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Chapters in American Jewish History are provided by the American Jewish Historical Society, collecting, preserving, fostering scholarship and providing access to the continuity of Jewish life in America for more than 350 years (and counting). Visit www.ajhs.org.
In 1909, a group of Seattle Jewish women formed a whist and sewing club with dues of 25 cents per month. When they had accumulated $64, they offered to purchase a gift for their local synagogue. Because the rabbi knew that the women raised the money by playing cards, he refused the gift. Undaunted, the women started the Hebrew Ladies’ Free Loan Society of Seattle. Their thoughtfulness helped some of Seattle’s first Jewish entrepreneurs get started in business.
Hebrew free loan societies and aktsiyes, credit cooperatives, helped fuel Jewish immigrant economic success during the first third of the twentieth century. Free loan societies charged no interest on their loans, while aktsiyes charged a small amount.
Before the 1930s, only a handful of banks loaned money to individuals or small businesses, especially those owned by immigrants. By one account, more than 85% of all Americans were excluded from access to commercial credit. More than any other immigrant group at the time, American Jews of Eastern European background worked in or owned small businesses–petty retail stores, small workshops, or peddlers’ pushcarts and wagons. Without access to the small loans provided by the free loan societies and aktsiyes, many of the businesses founded by and employing immigrant Jews would not have been created. Minnie Low, founder of the Chicago Women’s Loan Association in 1897 observed, “In the Chicago Ghetto, along the Jefferson Street market, as well as throughout the entire district, there are comparatively few of the peddlers, vendors and keepers of small stands and shops who have not been given a start in life or helped over rugged places by loans from local organizations.”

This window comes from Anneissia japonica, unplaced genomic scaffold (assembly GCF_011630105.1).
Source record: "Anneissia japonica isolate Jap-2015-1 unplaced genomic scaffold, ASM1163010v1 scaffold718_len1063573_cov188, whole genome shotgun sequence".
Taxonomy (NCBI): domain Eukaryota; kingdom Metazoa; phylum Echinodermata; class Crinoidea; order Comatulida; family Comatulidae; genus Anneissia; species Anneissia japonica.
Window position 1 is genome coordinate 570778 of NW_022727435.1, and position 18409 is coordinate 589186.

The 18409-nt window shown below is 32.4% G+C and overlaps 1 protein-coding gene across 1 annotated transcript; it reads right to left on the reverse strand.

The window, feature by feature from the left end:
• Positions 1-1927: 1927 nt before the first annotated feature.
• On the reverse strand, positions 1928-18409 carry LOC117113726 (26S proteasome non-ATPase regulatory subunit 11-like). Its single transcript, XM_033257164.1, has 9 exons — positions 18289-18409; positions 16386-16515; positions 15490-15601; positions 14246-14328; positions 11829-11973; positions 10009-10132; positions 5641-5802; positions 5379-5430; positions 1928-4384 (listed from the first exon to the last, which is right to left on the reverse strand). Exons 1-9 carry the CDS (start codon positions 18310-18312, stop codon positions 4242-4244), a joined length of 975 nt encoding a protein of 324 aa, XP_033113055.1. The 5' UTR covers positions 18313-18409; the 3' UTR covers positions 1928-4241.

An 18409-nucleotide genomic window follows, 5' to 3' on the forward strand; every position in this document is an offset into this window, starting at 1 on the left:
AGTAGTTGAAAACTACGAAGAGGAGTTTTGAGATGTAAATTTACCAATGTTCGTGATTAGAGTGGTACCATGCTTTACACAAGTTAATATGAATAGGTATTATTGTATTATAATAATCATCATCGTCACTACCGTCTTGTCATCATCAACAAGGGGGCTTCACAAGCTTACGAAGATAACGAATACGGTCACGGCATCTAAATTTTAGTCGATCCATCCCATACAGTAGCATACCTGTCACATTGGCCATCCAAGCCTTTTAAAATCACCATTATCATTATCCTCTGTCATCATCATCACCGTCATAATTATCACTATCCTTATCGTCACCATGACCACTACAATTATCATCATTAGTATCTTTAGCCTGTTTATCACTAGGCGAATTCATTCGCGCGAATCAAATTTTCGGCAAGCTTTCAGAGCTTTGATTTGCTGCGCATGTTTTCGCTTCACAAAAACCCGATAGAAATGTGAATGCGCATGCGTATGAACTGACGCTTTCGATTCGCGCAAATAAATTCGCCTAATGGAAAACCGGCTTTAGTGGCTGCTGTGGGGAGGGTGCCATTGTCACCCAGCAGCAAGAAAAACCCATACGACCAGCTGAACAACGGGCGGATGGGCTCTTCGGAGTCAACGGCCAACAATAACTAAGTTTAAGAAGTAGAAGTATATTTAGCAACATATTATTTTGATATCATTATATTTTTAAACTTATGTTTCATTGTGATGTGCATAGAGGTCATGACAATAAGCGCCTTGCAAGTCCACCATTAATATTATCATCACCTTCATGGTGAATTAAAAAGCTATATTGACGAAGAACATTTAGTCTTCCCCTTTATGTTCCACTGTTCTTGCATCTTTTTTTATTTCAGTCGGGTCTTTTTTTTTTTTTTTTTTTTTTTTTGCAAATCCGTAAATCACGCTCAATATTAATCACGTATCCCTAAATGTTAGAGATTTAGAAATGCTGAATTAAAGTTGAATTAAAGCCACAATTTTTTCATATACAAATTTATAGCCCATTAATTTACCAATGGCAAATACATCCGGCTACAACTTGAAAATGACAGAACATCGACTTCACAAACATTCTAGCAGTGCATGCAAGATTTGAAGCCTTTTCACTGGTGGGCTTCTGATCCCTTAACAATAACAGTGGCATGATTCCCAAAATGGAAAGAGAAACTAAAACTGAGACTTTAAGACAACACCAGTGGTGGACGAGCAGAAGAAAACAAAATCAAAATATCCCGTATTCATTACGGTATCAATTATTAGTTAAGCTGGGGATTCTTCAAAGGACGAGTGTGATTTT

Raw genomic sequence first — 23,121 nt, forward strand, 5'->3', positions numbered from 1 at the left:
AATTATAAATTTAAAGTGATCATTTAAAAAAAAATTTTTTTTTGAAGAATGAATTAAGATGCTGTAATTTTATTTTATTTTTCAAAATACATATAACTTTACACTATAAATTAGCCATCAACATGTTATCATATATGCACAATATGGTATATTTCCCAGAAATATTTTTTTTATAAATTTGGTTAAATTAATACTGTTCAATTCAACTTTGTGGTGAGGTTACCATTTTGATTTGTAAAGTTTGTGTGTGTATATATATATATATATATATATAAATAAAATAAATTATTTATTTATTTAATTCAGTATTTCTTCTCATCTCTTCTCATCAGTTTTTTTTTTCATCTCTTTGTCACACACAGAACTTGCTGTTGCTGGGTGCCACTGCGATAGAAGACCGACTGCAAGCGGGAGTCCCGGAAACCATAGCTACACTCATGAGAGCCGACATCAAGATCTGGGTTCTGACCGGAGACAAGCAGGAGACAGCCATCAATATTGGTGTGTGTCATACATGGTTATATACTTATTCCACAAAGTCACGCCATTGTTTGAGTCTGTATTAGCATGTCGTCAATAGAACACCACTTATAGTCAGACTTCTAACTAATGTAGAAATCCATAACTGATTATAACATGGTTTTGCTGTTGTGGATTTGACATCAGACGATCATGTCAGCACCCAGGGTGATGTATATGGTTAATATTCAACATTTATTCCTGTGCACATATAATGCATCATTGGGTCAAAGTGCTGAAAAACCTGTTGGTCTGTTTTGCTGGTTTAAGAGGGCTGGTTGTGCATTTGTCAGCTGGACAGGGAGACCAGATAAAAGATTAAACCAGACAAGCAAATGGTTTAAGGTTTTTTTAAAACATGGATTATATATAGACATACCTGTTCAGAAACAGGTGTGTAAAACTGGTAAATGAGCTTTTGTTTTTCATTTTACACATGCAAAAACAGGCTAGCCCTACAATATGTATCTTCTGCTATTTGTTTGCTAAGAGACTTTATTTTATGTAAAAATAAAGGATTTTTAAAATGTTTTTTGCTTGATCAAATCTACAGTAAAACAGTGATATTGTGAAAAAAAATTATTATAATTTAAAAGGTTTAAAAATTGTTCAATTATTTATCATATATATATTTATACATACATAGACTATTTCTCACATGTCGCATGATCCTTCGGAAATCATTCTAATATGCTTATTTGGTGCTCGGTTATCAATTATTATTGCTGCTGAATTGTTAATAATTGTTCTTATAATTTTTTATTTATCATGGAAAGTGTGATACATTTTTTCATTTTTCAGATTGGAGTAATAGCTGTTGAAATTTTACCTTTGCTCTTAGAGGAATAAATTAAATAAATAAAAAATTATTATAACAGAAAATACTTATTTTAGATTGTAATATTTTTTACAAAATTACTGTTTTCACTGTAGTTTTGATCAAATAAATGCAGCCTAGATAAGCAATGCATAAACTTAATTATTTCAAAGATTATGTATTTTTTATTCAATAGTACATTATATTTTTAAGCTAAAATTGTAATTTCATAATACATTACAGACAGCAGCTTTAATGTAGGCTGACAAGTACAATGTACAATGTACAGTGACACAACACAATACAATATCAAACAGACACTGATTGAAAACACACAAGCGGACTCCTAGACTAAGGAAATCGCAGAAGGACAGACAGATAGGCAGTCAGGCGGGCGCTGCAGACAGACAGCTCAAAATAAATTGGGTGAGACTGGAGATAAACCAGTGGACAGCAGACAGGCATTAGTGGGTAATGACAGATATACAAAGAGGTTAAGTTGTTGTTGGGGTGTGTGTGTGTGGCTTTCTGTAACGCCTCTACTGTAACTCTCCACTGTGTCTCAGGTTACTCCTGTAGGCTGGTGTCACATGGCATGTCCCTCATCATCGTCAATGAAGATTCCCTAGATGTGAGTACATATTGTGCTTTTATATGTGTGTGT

Historian Shelley Tenenbaum notes that Hebrew loan societies were “based on the biblical and Talmudic concept of providing the Jewish poor with interest-free loans.” Maimonides considered the interest-free loan among the higher forms of tzedakah because it respects the dignity of the borrower, provides him with a means of self-sufficiency, and does not saddle him with large debt. At their peak, more than 500 Jewish free loan societies operated throughout the United States. In 1920 alone, the New York Hebrew Free Loan Society distributed more than one million dollars in loans to Jewish-owned small businesses.
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